27 April 2005

Time Machine Diaries: Volume 1

Warning: this entry spiralled out of control.

Going back in the catalogue to the Dead Kennedys. They're a brilliant band, one of the bands that makes you wish you were in their time on their scene if only to experience the hysteria they generated for being a band. A song like "California Uber Alles" still retains its anger even though the song itself had to be updated from Jerry Brown to Ronald Reagan as the DK's career continued. I mean, here's Biafra grafting one of the most plainly recognizable ultra-nationalist references to a state being run by a guy who achieved the nickname "Governor Moonbeam."

In the time of the DKs I was in elementary and middle school. It is amazing how timeless many of their themes are, though: brain washed consumers, right wing fascists, dippy liberals, religious zealots, and power subverting knowledge are all entities still with us. It'd be unfair to say that there aren't bands like the DKs around today, because much of the DK reputation is built on music historians digging the past and setting the canon. The DKs were marginal in their day, as were the Sex Pistols, who let's face it, only ever mounted one US tour and that ended poorly.

However, it may seem that the DKs inhabited a space that doesn't exist anymore: as they warned (see for instance "Pull My Strings"), corporate music spread and consolidated power in the twenty years since the DKs stopped functioning. The independent radio stations have been gobbled up by corporate giants who have made rigid playlists the law of the land. For those who remember WHFS pre-1993, the loss is tangible. WHFS had quirky, DJ-driven programming that spanned reggae, blues, electronica, and eclectic modern rock (note: not "alternative"). Not that the DKs were regular members of the playlist on HFS, but in a climate of local programming, radio stations can take on identities that lead to respectablility, if not profits. Unfortunately, WHFS became just the Washington outlet for a test-marketed corporate radio scheme. It's not much of a surprise that the station suddenly became a Spanish language channel literally overnight -- it had no more individuality than a beige carpeted apartment.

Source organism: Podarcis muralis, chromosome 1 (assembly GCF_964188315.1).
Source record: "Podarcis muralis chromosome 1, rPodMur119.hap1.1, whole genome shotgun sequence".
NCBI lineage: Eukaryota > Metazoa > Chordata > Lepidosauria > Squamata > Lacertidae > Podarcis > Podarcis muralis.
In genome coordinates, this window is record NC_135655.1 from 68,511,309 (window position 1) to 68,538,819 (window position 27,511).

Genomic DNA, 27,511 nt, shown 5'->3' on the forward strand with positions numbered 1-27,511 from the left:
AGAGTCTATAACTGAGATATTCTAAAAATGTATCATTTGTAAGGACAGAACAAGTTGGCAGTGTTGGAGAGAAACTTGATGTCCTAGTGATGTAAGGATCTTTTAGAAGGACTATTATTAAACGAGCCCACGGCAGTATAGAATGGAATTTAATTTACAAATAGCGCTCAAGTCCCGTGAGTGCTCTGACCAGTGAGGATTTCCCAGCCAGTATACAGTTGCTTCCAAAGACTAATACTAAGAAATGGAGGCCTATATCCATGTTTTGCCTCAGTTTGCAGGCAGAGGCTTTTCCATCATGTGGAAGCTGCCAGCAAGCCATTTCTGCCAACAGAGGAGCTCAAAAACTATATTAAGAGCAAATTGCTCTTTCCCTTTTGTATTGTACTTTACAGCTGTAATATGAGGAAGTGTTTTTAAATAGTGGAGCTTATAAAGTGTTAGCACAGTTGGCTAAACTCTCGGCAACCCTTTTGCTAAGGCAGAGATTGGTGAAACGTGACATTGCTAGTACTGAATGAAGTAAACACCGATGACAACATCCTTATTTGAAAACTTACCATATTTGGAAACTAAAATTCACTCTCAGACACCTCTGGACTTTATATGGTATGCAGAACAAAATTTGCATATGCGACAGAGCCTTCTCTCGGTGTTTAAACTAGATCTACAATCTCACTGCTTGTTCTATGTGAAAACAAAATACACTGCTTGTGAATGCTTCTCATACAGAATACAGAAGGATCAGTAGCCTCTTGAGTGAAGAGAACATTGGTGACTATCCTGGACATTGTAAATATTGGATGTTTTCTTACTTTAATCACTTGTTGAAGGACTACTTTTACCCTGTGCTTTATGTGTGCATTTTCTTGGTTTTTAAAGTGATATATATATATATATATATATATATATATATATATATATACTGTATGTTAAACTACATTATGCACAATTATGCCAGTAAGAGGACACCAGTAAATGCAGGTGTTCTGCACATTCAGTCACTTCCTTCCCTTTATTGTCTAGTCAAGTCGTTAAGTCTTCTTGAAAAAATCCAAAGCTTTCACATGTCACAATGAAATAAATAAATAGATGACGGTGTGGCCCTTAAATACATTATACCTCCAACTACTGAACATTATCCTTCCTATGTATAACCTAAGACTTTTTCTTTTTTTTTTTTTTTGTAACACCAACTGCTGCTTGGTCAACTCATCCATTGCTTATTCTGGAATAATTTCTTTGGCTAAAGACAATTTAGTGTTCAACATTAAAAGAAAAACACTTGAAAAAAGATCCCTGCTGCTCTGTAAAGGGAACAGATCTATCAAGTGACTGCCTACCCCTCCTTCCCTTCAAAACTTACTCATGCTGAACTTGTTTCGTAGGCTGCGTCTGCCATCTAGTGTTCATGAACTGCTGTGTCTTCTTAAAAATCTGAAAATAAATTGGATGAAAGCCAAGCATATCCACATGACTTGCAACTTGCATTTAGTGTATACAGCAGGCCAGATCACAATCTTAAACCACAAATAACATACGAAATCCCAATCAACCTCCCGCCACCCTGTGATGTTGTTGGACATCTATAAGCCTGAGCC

You might call the stuff about WHFS a digression, but it's part of the music industry that's inextricably linked to the Dead Kennedys' anti-corporate stance. Like the local Dischord group, the DKs recognized the necessity of circumventing corporate control at least at the point of production by forming their own record label, Alternative Tentacles. At least you can put the stuff out, but then there's distribution, marketing, and airplay. We've got a system that's fundamentally changed and is still changing.

Distribution used to be the bottleneck for small labels, but that's only when conglomerates like Tower Records, Borders, and Barnes and Noble were crowding out the local independent stores that stocked stuff you wouldn't find at National Record Mart and Target. These days, distribution is a mouse click away.

As for marketing, it's mainly important for artists who want to rule the world (or whose handlers want to rule the world): see late nineties boy bands, Jessica Simpson, Britney Spears, etc. I look forward to the day they are dragged down in the death throes of the traditional recording industry.

And now we come to airplay. The state of radio is very sad. Very very sad. However, internet radio -- despite royalty questions still to be resolved -- is a major positive development, and satellite radio could offer hope. A further development, if the FCC will ever stop kowtowing to the massive broadcasting corporations, could be local broadcasting, with low power FM stations.

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